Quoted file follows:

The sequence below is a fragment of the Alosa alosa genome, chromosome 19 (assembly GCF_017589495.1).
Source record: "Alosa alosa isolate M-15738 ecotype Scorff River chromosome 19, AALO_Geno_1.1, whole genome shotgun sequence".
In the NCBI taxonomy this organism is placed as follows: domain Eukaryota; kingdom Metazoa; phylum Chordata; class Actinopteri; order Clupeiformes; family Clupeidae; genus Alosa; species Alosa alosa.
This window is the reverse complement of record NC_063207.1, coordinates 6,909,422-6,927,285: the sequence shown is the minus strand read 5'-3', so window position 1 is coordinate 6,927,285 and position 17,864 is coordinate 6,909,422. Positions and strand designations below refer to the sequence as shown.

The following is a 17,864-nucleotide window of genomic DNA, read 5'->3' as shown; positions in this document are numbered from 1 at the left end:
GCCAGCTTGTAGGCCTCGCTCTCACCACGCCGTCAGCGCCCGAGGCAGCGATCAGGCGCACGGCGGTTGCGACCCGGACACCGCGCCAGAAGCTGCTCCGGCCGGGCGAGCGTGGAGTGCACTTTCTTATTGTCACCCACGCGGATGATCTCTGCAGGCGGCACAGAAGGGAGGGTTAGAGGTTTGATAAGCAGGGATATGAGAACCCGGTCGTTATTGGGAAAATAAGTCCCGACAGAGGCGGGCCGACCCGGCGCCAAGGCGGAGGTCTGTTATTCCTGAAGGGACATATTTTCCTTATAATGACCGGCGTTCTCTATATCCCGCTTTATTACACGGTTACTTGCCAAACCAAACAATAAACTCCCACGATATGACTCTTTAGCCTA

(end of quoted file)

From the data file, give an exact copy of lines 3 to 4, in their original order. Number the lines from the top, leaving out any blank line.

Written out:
In the NCBI taxonomy this organism is placed as follows: domain Eukaryota; kingdom Metazoa; phylum Chordata; class Actinopteri; order Clupeiformes; family Clupeidae; genus Alosa; species Alosa alosa.
This window is the reverse complement of record NC_063207.1, coordinates 6,909,422-6,927,285: the sequence shown is the minus strand read 5'-3', so window position 1 is coordinate 6,927,285 and position 17,864 is coordinate 6,909,422. Positions and strand designations below refer to the sequence as shown.